The outputs of both counters are connected through an interposed standstill control circuit 24 to a sequence control unit 25.

The standstill control circuit 24 permits an indication to be displayed only when the load 12 is steady i.e. when a comparison between two consecutive weighings gives an absolute difference less than 0.1 d. The counter 17 counts a predetermined fixed number of cycles of the frequency F This predetermined number of cycles controls the measuring time during which full cycles of the multiplied frequency F are counted in the counters 19 and 20. The sequence control unit 25 generates all the signals required by other elements of the computing instrument for the carrying out of the measurements.

If in the absence of the frequency multiplier 18 the frequency F; were directly applied to the weight counter 19 and to the auxiliary counter 20, the desired accuracy of the installation would necessitate excessively long measuring times. With the aid of the multiplier 18 the measuring time can be kept short and the desired accuracy nevertheless achieved. In the illustrated embodiment the multiplication factor of the multiplier 18 is 160.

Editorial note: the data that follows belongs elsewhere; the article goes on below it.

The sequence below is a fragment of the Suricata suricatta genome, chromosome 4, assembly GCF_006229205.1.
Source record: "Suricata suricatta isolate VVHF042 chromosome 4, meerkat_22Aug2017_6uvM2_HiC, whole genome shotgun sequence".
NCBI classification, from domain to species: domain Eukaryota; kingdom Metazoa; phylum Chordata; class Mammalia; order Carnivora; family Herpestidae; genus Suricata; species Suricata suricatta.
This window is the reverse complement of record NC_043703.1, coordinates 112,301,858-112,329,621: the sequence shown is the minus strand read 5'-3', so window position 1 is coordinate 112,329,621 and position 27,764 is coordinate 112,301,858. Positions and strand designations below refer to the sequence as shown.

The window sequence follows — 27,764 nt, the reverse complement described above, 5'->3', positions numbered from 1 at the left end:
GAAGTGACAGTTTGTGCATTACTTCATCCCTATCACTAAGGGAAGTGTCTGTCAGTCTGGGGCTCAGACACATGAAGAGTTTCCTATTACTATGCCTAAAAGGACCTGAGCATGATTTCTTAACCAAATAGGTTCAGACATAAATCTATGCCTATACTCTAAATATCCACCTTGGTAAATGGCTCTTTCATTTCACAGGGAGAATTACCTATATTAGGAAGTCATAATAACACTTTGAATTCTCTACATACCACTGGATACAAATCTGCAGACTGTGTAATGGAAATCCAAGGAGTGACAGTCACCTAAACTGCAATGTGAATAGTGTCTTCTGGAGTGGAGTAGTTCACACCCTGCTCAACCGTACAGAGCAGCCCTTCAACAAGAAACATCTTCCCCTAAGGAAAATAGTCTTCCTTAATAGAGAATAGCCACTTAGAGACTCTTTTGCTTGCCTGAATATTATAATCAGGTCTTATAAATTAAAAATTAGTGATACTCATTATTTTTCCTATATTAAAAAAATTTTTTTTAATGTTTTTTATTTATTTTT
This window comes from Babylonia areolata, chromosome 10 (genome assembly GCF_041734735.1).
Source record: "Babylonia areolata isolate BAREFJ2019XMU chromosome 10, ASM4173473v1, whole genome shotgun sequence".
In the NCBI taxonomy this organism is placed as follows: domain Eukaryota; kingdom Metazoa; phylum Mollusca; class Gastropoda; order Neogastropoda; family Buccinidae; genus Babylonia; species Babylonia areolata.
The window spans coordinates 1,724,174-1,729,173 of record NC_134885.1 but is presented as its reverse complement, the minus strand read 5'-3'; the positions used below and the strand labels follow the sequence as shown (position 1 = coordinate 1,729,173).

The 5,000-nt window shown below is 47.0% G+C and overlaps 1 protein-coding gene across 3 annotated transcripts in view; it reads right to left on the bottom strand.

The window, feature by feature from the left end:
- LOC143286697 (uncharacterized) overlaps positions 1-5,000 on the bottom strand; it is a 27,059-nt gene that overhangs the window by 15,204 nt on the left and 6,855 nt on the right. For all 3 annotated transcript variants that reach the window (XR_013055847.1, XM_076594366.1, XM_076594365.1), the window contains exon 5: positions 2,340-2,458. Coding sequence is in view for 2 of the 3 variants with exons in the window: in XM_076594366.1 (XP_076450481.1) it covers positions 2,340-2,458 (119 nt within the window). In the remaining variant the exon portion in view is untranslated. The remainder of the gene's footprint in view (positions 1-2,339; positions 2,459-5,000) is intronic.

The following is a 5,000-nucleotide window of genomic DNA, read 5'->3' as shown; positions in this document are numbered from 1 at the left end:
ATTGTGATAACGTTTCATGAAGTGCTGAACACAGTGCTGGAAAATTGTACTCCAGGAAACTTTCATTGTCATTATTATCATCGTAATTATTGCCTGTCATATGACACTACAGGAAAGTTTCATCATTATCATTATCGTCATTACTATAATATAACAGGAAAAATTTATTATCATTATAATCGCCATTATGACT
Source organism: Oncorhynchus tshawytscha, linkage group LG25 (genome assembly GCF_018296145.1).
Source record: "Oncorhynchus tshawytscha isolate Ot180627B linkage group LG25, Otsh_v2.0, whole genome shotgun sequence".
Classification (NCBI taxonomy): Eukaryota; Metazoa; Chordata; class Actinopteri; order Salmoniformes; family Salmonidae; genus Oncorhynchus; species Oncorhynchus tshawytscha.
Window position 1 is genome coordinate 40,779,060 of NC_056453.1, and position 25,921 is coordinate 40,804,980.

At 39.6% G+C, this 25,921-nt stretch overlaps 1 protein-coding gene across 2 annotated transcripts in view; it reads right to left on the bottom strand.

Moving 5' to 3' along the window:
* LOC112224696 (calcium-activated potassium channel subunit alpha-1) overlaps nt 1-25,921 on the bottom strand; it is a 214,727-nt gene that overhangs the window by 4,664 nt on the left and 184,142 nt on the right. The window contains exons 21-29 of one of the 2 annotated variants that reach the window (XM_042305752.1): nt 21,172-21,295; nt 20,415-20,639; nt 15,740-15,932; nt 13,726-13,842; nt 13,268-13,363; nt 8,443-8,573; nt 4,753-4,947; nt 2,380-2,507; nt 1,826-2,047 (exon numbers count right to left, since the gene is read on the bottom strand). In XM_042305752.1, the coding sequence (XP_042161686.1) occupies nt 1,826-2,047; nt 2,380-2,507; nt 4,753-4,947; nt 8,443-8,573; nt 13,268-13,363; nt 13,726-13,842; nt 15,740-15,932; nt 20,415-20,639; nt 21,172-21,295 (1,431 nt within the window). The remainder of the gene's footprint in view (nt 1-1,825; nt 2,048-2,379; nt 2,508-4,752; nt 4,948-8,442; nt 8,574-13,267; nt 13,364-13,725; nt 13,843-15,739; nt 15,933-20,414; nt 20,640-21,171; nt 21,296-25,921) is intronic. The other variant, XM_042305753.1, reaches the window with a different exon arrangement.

Owing to the provision of the multiplier 18 it is possible in a simple way and with the aid of a small number of components substantially to raise the resolution of instruments of the described type forme asuring masses and forces without necessitating modificatins of the mechanical construction of the instrument for achieving short measuring and weighing times. The resolving power and zeroing accuracy can be improved by the employment of the proposed frequency multiplier to a degree of fineness in relation to d that the combined uncertainty of the zero point and of the measurement of mass or force never exceeds the smallest unit 41 of the digital indication without entailing a longer measuring time for otherwise the same properties of the balance.